Some version of pizza has been around ever since a working man in Ancient Greece discovered that a flat round bread (plankuntos) embellished with assorted toppings made a hearty, thrifty and convenient dining experience. Little did that anonymous cook suspect that his humble meal would one day launch a major industry.
According to Blumenfeld and Associates, a New York-area public relations agency, pizza has grown into a $30 billion industry, with approximately 3 billion pies sold in the U.S. annually. Opportunities to enjoy pizza are endless. Consumers can choose from boxed pizzas in their grocer’s frozen food case, fresh take-and-bake pizzas or heat-at-home to single-slice servings, eat-on-the-go or family-size pies served at sit-down restaurants.
Pizza People Speak Out
Steve Green, publisher of Pizza Quarterly Magazine conducts regular surveys of people in the pizza business to see how the industry is faring. According to its 2009 survey of pizza retailers, 43% of respondents have seen the most growth in their business during the past year in take-out pizza, and 24% reported an increased demand for gourmet toppings. In terms of ingredients, 80% said they make their own dough, while 10% opt for frozen dough. When it comes to coupons, 42% use them to stimulate business, but only “moderately.”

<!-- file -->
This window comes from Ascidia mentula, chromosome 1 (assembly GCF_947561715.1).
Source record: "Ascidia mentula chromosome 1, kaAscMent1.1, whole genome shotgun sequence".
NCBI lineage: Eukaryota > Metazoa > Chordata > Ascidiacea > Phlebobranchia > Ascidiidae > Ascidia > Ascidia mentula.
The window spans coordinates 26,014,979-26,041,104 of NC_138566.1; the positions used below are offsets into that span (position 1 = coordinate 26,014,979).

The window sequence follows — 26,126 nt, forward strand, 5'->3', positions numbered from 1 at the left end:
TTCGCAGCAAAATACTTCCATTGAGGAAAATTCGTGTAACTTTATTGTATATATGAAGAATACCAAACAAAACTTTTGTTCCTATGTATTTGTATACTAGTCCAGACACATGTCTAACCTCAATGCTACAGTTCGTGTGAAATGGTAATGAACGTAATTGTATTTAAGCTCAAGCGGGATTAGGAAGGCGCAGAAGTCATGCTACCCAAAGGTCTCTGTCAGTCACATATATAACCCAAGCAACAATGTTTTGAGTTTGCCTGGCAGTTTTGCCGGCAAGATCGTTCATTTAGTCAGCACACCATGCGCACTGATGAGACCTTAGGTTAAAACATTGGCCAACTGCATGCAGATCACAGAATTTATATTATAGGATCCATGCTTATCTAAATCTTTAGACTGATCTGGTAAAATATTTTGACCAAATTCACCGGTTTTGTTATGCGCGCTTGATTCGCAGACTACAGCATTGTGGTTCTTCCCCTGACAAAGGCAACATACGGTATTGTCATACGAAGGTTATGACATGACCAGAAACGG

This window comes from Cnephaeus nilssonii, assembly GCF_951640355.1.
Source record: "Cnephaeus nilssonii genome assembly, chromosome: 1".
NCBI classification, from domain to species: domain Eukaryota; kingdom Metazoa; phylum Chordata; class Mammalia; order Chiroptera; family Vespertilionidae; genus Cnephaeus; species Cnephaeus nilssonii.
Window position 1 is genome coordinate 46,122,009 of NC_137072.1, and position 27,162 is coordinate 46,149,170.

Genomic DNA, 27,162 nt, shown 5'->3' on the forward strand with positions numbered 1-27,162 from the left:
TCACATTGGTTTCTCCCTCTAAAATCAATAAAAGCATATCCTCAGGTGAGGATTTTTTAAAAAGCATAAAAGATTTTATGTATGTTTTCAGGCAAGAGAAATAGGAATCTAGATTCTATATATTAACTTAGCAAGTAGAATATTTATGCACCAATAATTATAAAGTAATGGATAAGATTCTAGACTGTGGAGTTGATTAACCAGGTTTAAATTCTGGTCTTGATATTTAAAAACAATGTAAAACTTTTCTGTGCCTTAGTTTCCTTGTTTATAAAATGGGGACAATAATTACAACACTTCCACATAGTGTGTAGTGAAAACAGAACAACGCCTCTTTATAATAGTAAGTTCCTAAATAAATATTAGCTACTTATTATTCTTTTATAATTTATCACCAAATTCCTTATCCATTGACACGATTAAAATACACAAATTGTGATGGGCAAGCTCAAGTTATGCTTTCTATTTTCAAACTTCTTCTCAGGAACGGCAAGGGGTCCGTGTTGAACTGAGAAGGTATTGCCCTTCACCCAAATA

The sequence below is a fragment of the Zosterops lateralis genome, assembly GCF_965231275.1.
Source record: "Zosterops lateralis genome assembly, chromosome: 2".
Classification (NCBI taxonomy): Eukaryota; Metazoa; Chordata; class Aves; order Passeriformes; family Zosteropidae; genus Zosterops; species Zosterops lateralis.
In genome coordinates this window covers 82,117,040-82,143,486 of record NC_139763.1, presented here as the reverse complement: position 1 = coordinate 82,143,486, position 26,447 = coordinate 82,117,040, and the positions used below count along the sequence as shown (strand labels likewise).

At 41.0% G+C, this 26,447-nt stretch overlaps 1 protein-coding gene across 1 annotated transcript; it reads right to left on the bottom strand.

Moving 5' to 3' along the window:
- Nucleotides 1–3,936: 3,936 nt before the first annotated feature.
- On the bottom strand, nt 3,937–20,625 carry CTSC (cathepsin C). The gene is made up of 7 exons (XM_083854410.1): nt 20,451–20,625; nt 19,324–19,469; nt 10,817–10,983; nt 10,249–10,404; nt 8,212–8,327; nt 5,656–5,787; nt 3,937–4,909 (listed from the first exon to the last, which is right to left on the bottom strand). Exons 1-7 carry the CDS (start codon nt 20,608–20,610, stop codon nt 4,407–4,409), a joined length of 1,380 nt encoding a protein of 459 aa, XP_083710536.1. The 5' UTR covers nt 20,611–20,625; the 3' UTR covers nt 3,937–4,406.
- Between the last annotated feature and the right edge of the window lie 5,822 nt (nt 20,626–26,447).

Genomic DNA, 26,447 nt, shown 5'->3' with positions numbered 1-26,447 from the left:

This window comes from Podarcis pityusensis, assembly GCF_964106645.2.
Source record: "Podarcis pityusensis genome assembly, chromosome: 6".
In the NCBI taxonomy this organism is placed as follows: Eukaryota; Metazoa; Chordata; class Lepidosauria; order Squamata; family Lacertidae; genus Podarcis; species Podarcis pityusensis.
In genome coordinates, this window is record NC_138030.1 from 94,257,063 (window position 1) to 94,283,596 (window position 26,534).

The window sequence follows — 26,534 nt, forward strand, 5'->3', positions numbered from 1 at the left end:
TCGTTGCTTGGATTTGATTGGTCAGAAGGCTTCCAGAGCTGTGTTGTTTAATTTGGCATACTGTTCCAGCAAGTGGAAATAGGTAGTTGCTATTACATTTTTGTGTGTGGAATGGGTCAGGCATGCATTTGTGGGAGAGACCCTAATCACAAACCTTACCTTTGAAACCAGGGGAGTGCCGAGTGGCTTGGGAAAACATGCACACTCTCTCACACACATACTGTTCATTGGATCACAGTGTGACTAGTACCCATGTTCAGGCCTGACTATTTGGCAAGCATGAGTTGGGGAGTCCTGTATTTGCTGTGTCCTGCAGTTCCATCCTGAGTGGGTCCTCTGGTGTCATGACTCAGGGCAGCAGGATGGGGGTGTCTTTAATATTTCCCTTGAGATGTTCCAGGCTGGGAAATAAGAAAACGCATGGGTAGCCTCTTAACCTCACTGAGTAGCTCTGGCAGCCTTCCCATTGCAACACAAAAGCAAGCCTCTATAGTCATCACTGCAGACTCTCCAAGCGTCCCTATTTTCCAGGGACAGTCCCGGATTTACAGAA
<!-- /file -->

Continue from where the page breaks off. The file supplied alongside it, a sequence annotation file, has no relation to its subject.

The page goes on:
As for the current recession, 40% reported that business is up compared to 2008, 32% said business was decreasing and 28% said it was the same.
One of the longest running and most successful c- store pizza programs belongs to Casey’s General Stores, the Ankeny, Iowa-based chain with almost 1,500 locations across the Midwest.
Casey’s first began serving customers made-from-scratch pizzas in 1981. “It’s a proprietary prepared food program,” said William J. Walljasper, senior vice president and CFO of the chain. “It does really well. We’re among the top pizza retailers in the nation.”
Customers can choose from traditional pepperoni and hamburger pizzas or go for something more unique, such as the bacon-cheeseburger or taco pizza, in small, medium or large sizes. Beginning at 6 a.m. daily, customers can order breakfast pizzas in many combinations of eggs, cheese, sausage and bacon on the same crust used for all Casey’s pies. “Some people even order a vegetable breakfast pizza,” Walljasper said.